Of course, Jesus did not find the world in a much better state than had Isaiah before him. The passage from Matthew’s gospel that we heard today is the second of three parables that Jesus told against the ruling religious leaders, whom he flatly condemned. Today’s story occurs near the end of his ministry. He has traveled the lands of the Jews, listening to their problems, healing the sick, and even raising from the dead.  He has returned to Jerusalem in triumph to cries of “Hosanna” – “Save us” – Lord.  And what he finds in the great city of his ancestors appalls him: people paying for prayer; violent behavior at all levels of society; pride and hypocrisy even among religious leaders. He sees wild grapes – and it makes him angry – so angry that he vandalizes the temple of his ancestors, berates the moneychangers who serve there, and curses a fig tree simply for its “refusal” to offer fruit. Then, he stands in the temple itself and preaches this parable, thereby launching a direct attack on the rich and powerful, which begins the process that ultimately leads to his death.

In Jesus’s story, the landowner, like God, has planted a vineyard with all of the right ingredients, but when he gives its inhabitants free will, they abuse it – and when God returns to see what his work has produced, he finds the vineyard ruled by greedy, cruel, and callous stewards. Fortunately, this is the same God who sings love songs to his creation, a God who does not give up, so she tries again to turn her people to the right. But when God again offers a share of his kingdom, his beloved respond with more anger and more aggression.  Finally, when the great Creator sends love itself in human form to face this tragedy, they kill him. “What,” Jesus asks, “should God do to these people”?  And the disciples answer just like the human beings they are: “Kill them.”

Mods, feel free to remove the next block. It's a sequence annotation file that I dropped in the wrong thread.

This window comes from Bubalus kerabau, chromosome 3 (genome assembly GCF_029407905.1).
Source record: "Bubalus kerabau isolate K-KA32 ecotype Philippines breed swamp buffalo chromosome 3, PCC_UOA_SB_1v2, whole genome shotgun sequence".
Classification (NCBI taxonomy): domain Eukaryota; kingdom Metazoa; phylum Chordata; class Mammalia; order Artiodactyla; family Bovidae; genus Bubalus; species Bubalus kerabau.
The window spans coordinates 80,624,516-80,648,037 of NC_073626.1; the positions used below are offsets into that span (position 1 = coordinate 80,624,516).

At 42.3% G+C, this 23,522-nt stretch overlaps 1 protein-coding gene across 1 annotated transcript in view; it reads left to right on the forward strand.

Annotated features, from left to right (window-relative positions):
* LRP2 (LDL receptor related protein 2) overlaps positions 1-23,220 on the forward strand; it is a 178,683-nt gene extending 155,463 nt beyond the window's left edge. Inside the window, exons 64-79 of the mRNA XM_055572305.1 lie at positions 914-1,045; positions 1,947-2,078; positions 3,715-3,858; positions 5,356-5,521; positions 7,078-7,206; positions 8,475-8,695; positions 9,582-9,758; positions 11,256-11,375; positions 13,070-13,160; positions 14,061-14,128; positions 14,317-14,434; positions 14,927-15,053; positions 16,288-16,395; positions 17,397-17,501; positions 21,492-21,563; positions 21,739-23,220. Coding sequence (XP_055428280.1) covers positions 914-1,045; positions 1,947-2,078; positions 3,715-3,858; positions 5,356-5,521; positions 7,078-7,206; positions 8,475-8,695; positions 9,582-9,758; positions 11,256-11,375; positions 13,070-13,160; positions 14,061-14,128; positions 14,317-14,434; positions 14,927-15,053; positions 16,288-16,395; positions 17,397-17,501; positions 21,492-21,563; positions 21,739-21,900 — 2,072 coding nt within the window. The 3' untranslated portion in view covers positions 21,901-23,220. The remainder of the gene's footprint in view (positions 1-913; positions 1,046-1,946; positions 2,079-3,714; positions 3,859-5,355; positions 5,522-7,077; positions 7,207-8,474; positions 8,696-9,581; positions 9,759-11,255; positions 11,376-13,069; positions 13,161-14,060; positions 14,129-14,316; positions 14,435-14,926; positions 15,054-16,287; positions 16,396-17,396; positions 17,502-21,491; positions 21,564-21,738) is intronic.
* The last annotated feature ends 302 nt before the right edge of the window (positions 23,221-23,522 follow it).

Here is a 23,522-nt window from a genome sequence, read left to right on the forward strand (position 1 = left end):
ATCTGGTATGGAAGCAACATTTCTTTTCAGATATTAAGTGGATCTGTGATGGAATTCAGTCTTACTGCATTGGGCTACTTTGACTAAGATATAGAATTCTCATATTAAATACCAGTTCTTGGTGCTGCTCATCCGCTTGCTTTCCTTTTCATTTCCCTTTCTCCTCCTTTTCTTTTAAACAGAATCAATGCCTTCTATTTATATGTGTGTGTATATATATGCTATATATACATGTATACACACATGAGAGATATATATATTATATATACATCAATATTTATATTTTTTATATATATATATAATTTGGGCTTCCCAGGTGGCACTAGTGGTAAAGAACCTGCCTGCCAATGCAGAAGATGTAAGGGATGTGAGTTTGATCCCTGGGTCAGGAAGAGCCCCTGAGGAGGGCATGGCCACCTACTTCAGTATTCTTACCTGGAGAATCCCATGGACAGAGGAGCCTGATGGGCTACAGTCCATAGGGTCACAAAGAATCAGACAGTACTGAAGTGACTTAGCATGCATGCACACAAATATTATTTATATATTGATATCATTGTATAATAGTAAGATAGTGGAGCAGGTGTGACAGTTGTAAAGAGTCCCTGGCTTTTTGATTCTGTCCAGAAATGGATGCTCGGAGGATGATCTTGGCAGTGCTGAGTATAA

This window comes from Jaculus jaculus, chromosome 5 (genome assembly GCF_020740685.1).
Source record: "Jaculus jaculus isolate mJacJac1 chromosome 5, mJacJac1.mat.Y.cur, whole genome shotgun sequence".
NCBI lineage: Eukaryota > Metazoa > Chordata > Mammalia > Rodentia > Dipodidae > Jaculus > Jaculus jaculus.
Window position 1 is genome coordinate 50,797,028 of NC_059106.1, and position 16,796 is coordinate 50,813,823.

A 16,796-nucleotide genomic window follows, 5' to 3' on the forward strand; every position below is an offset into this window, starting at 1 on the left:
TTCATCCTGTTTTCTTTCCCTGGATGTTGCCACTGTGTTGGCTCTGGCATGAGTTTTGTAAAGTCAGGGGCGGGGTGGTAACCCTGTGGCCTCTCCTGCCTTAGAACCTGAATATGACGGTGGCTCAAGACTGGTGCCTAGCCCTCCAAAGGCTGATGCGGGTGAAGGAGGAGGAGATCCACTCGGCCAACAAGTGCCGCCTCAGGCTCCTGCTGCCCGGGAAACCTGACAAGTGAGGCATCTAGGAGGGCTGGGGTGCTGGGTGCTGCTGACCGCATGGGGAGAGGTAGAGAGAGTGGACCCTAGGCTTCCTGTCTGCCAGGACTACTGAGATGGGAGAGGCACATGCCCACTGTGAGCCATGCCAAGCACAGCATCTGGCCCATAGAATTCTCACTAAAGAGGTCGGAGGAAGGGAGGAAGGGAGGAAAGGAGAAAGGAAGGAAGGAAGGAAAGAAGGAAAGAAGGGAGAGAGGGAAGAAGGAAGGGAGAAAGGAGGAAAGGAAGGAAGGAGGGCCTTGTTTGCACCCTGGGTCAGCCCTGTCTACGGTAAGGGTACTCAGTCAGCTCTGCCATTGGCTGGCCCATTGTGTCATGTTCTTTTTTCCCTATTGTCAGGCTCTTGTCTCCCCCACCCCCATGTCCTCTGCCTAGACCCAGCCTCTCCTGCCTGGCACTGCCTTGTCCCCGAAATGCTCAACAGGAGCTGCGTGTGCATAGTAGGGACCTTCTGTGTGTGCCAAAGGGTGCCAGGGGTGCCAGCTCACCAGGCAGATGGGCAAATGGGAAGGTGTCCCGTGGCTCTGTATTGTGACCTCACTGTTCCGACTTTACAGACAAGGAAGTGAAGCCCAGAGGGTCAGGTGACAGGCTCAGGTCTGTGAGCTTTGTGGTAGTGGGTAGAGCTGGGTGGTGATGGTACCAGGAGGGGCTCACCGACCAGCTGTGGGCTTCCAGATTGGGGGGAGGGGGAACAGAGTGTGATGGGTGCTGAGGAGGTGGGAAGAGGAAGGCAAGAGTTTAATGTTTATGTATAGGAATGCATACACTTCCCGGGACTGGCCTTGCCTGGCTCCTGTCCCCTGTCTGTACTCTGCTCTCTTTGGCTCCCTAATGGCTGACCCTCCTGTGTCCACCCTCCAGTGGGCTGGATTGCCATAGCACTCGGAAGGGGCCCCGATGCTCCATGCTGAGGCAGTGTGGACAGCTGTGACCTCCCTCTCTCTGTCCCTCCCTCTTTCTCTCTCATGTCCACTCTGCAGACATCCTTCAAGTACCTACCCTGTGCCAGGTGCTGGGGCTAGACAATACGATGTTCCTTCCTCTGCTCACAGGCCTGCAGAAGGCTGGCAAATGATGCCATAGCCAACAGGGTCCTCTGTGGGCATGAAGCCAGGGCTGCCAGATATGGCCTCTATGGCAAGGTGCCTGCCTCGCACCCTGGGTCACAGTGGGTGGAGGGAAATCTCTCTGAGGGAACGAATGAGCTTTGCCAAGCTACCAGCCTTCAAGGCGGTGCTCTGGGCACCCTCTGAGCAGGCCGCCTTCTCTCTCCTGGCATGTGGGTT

But here is the amazing thing. God does not say that he will punish the wicked. He does not offer the justice that the disciples think is deserved. Instead, God says she will give humanity the justice they have asked for, the justice that answers their plea to, “Restore us, O God!” Instead of punitive justice, God decrees restorative justice. The difference is profound. “Punitive justice asks only what rule or law was broken, who did it, and how they should be punished. It responds to the original harm with more harm. Restorative justice asks…what are the needs and obligations of all affected.” Punitive justice repeats the cycle of violence and hate; restorative justice brings things back in sync with God’s desire for us to practice justice and righteousness, to love one another, and to be fruitful.

We know how to do these things because Jesus has shown us. It is not always the easiest path, as Paul knew, but it is the true way. “Forgetting what lies behind and straining forward to what lies ahead, I press on toward the goal for the prize of the heavenly call in Christ Jesus.” Unlike grapes, our potential for goodness and fruitfulness cannot always be perceived with human eyes, but God sees it.  God knows our desire to do what is right, to practice obedience, and to be good. But how do we know when we are on the right track? In the midst of the confusion in our own lives, how do we become the good fruits of righteousness and justice?

Peter Scholtes had a simple answer and he put it to music:

“We are one in the spirit we are one in the Lord.
We are one in the spirit we are one in the Lord
and we pray that all unity will one day be restored.

And they’ll Know we are Christians by our love, by our love
Yes they’ll know we are Christians by our love.

We will walk with each other we will walk hand in hand
We will walk with each other we will walk hand in hand
And together we’ll spread the news that God is in our land.

And they’ll Know we are Christians by our love, by our love
Yes they’ll know we are Christians by our love.

We will work with each other. We will work side by side.
We will work with each other. We will work side by side
and we’ll guard each other’s dignity and save each other’s pride.

And they’ll Know we are Christians by our love, by our love
Yes they’ll know we are Christians by our love.”  AMEN.